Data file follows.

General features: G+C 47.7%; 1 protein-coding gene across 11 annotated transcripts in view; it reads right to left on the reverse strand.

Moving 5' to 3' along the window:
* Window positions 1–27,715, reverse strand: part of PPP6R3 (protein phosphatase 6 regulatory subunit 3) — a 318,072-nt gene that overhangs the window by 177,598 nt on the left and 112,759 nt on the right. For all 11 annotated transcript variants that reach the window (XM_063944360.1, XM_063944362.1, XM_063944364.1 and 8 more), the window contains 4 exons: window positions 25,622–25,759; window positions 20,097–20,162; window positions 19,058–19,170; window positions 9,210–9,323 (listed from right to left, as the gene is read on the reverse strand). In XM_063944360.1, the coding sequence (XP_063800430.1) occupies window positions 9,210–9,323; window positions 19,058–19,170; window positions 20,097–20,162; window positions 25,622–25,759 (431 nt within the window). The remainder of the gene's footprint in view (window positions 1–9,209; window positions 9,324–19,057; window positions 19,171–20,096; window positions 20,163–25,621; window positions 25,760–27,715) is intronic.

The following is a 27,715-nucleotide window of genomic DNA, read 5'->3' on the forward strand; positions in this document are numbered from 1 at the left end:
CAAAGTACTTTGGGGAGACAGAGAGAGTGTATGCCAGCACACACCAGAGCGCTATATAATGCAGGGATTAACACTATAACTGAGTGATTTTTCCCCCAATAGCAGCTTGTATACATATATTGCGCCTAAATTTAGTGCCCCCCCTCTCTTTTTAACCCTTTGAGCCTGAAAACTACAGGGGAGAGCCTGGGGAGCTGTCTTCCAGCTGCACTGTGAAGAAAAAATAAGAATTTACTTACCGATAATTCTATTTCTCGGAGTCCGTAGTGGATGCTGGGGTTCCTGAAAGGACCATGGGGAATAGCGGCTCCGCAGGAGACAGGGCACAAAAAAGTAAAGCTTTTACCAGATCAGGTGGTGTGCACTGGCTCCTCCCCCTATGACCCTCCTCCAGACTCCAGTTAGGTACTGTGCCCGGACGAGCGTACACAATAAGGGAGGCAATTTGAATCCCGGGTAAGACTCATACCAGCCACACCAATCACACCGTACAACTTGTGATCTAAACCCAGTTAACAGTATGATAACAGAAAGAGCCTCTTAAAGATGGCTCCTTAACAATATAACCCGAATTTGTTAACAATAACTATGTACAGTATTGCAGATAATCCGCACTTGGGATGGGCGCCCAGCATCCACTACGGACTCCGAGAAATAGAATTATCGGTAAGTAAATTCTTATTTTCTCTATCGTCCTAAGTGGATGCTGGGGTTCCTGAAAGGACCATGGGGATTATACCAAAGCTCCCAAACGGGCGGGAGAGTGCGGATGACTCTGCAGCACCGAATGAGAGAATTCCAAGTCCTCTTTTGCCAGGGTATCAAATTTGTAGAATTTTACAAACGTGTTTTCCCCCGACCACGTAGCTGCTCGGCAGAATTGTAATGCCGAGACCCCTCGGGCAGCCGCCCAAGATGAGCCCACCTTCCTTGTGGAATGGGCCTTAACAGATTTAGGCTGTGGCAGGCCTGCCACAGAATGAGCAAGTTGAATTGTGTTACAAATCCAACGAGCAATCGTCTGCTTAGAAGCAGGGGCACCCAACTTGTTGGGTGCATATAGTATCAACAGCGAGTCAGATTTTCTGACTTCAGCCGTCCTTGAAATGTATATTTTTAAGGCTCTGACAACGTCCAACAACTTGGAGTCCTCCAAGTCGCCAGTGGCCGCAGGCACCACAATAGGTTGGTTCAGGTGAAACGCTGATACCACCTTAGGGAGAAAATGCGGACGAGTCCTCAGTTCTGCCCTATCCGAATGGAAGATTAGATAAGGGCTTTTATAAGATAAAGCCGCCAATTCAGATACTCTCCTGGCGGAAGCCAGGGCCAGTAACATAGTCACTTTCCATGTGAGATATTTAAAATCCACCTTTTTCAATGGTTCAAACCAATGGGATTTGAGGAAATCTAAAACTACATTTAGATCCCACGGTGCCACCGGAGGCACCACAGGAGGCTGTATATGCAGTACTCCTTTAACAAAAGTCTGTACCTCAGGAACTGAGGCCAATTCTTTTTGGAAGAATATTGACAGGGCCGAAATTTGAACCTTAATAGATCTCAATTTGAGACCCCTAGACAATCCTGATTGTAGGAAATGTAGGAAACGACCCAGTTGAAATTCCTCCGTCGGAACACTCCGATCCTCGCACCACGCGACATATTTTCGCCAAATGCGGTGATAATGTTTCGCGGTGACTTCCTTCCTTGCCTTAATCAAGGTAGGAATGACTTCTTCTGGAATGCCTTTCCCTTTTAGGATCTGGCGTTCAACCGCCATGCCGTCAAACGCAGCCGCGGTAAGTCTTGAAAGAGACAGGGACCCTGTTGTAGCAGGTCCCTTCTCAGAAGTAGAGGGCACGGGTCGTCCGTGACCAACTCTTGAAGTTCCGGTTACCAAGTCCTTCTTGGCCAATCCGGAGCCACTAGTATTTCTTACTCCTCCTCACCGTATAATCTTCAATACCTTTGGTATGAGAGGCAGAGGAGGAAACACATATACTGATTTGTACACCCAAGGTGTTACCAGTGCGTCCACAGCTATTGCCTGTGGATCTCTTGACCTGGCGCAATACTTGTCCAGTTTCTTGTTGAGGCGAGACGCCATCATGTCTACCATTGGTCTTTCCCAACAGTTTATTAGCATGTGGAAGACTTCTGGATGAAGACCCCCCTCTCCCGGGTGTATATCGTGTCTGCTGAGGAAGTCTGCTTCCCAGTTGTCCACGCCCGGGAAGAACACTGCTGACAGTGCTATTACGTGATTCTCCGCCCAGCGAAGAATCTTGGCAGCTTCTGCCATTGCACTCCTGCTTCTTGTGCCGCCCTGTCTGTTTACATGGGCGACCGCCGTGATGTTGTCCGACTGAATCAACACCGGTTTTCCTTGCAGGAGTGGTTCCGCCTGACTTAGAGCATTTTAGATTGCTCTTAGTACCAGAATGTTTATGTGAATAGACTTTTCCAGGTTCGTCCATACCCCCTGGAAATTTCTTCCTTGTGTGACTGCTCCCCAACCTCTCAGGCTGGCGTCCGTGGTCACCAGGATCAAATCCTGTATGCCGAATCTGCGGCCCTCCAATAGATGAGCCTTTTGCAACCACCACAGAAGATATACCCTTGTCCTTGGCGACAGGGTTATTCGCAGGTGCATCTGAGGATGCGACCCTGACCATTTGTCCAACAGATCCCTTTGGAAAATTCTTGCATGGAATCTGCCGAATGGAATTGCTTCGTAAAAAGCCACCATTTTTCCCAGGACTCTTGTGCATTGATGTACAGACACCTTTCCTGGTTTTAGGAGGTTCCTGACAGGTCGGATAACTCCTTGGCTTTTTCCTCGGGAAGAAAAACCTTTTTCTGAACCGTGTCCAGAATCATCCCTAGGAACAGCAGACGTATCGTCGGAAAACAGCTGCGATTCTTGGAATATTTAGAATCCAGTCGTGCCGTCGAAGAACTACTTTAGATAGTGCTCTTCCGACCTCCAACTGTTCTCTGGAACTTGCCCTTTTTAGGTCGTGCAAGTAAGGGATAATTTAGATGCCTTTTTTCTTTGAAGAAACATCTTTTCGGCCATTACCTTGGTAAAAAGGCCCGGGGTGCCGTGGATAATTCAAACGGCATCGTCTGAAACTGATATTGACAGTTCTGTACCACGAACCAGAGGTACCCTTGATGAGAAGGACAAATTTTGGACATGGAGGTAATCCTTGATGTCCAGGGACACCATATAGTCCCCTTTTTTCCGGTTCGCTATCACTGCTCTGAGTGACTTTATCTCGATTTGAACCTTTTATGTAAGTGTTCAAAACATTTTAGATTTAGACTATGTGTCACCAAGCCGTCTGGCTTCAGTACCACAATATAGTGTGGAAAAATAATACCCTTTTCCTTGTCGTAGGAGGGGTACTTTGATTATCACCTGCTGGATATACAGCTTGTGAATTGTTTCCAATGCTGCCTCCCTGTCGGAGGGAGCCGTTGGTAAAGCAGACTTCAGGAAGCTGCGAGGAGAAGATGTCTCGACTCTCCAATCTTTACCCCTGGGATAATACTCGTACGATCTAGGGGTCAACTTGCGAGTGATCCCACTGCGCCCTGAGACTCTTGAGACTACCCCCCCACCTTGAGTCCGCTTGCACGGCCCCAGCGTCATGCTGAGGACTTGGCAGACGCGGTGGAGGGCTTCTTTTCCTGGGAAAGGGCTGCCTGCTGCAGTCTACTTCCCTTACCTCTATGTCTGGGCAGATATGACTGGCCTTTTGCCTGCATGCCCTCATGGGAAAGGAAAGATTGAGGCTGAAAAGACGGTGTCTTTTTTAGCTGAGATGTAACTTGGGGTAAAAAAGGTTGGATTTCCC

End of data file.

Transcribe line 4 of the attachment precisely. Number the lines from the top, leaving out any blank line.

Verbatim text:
The following is a 27,715-nucleotide window of genomic DNA, read 5'->3' on the forward strand; positions in this document are numbered from 1 at the left end: